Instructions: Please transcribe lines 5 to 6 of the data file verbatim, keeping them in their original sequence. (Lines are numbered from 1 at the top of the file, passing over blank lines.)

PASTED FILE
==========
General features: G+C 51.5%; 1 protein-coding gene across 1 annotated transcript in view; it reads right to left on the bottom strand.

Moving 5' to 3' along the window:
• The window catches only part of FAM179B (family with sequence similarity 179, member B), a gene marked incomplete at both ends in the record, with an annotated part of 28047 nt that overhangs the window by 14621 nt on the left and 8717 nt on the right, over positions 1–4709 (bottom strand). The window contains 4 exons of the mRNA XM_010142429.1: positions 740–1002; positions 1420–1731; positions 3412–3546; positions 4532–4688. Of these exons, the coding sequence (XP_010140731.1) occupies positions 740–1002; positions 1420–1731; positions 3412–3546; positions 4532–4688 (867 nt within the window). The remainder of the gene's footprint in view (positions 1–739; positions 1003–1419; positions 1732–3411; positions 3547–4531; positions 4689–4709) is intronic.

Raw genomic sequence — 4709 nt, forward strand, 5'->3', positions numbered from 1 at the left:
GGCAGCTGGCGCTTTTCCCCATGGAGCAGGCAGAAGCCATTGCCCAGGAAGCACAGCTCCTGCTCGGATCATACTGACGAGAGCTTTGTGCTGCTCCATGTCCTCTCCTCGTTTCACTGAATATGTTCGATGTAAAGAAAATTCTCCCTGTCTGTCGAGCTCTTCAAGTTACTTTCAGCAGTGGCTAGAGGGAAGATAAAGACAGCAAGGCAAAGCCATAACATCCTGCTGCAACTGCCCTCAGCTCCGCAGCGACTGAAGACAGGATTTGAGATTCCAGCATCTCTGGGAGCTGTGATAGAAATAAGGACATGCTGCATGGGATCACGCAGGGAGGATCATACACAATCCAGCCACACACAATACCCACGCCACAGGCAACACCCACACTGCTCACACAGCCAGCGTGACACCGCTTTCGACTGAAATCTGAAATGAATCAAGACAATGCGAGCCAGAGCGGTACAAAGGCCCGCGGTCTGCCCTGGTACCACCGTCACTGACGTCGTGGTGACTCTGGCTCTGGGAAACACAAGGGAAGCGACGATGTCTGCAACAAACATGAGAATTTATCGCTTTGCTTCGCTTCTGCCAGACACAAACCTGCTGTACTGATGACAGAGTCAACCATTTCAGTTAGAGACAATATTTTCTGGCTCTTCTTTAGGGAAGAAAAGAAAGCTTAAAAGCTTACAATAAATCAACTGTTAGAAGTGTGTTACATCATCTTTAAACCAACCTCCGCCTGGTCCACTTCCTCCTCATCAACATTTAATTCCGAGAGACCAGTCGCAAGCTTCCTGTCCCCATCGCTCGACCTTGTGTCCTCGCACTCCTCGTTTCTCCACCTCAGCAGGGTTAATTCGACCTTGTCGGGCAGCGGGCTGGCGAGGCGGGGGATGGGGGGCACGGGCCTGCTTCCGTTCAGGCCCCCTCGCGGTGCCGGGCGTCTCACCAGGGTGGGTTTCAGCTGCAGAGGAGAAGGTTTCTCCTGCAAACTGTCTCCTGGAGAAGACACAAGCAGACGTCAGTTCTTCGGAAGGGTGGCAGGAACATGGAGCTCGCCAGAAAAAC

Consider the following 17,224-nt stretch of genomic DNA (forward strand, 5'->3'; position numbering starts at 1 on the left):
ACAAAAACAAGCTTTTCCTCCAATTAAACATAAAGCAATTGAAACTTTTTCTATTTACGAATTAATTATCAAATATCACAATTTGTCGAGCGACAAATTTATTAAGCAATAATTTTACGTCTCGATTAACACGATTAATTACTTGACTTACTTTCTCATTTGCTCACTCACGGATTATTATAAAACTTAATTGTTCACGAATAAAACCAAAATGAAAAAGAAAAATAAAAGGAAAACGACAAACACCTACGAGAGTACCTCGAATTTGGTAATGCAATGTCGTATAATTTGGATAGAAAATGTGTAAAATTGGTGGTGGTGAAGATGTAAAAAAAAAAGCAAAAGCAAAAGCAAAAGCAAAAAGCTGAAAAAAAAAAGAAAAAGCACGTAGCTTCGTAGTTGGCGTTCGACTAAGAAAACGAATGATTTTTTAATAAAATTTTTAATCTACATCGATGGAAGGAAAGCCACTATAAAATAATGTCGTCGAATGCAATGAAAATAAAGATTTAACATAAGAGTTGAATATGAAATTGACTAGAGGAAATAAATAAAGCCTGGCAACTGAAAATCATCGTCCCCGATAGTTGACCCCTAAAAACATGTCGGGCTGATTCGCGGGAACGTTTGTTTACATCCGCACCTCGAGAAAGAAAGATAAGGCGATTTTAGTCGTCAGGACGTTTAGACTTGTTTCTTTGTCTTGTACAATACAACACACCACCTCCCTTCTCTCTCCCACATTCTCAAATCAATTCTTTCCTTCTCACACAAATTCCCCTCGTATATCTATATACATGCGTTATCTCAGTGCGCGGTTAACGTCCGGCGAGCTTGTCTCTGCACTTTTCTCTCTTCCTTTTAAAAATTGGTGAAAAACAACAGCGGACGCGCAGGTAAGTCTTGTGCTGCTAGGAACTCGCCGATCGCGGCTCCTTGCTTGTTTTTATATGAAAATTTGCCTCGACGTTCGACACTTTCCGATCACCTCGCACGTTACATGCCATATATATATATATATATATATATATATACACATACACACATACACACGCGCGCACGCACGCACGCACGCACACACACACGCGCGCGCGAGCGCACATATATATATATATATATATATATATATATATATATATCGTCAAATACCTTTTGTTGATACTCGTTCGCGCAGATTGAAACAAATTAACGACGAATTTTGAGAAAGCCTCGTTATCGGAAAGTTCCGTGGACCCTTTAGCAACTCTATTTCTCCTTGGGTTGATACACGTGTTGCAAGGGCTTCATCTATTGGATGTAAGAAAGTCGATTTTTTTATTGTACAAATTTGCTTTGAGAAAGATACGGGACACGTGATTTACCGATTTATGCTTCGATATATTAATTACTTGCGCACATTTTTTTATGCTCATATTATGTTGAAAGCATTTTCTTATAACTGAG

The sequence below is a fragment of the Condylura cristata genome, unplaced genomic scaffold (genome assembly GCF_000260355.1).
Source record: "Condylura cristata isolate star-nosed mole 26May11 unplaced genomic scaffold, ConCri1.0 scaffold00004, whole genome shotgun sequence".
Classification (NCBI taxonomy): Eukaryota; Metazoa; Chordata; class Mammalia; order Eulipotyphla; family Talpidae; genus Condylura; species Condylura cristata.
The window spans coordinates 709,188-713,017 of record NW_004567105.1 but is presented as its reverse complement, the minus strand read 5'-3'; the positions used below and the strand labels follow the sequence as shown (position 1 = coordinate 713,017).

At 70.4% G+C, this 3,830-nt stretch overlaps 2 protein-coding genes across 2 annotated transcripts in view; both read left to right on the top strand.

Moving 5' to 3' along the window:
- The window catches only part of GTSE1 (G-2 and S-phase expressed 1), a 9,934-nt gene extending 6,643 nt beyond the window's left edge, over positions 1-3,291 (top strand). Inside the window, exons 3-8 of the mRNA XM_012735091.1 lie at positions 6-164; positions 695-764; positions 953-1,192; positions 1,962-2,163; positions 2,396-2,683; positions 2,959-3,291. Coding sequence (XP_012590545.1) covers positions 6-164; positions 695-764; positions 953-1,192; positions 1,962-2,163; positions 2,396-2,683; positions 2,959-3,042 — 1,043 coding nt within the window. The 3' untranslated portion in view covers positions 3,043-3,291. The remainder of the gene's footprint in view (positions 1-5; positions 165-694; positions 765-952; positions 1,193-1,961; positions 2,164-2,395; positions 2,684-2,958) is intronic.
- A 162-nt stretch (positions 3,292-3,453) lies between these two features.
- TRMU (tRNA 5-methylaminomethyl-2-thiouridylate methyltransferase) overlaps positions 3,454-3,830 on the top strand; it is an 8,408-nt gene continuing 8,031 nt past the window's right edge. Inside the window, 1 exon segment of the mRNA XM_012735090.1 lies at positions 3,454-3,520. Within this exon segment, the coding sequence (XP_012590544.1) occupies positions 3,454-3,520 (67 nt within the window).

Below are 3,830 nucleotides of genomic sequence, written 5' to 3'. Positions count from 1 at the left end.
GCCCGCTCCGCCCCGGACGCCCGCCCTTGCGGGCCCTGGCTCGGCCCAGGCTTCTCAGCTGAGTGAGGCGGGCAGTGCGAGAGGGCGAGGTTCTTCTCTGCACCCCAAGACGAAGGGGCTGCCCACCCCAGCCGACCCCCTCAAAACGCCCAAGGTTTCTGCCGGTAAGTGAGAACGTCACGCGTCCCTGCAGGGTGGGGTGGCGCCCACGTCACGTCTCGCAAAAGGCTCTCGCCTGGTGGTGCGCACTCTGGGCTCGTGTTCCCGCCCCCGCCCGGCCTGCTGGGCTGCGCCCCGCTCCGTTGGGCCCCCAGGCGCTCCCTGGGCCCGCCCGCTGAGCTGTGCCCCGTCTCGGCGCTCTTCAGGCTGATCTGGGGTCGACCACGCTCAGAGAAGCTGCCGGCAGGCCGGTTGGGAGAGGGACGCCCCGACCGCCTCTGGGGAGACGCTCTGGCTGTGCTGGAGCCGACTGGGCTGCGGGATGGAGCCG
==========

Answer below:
GGCAGCTGGCGCTTTTCCCCATGGAGCAGGCAGAAGCCATTGCCCAGGAAGCACAGCTCCTGCTCGGATCATACTGACGAGAGCTTTGTGCTGCTCCATGTCCTCTCCTCGTTTCACTGAATATGTTCGATGTAAAGAAAATTCTCCCTGTCTGTCGAGCTCTTCAAGTTACTTTCAGCAGTGGCTAGAGGGAAGATAAAGACAGCAAGGCAAAGCCATAACATCCTGCTGCAACTGCCCTCAGCTCCGCAGCGACTGAAGACAGGATTTGAGATTCCAGCATCTCTGGGAGCTGTGATAGAAATAAGGACATGCTGCATGGGATCACGCAGGGAGGATCATACACAATCCAGCCACACACAATACCCACGCCACAGGCAACACCCACACTGCTCACACAGCCAGCGTGACACCGCTTTCGACTGAAATCTGAAATGAATCAAGACAATGCGAGCCAGAGCGGTACAAAGGCCCGCGGTCTGCCCTGGTACCACCGTCACTGACGTCGTGGTGACTCTGGCTCTGGGAAACACAAGGGAAGCGACGATGTCTGCAACAAACATGAGAATTTATCGCTTTGCTTCGCTTCTGCCAGACACAAACCTGCTGTACTGATGACAGAGTCAACCATTTCAGTTAGAGACAATATTTTCTGGCTCTTCTTTAGGGAAGAAAAGAAAGCTTAAAAGCTTACAATAAATCAACTGTTAGAAGTGTGTTACATCATCTTTAAACCAACCTCCGCCTGGTCCACTTCCTCCTCATCAACATTTAATTCCGAGAGACCAGTCGCAAGCTTCCTGTCCCCATCGCTCGACCTTGTGTCCTCGCACTCCTCGTTTCTCCACCTCAGCAGGGTTAATTCGACCTTGTCGGGCAGCGGGCTGGCGAGGCGGGGGATGGGGGGCACGGGCCTGCTTCCGTTCAGGCCCCCTCGCGGTGCCGGGCGTCTCACCAGGGTGGGTTTCAGCTGCAGAGGAGAAGGTTTCTCCTGCAAACTGTCTCCTGGAGAAGACACAAGCAGACGTCAGTTCTTCGGAAGGGTGGCAGGAACATGGAGCTCGCCAGAAAAAC

Consider the following 17,224-nt stretch of genomic DNA (forward strand, 5'->3'; position numbering starts at 1 on the left):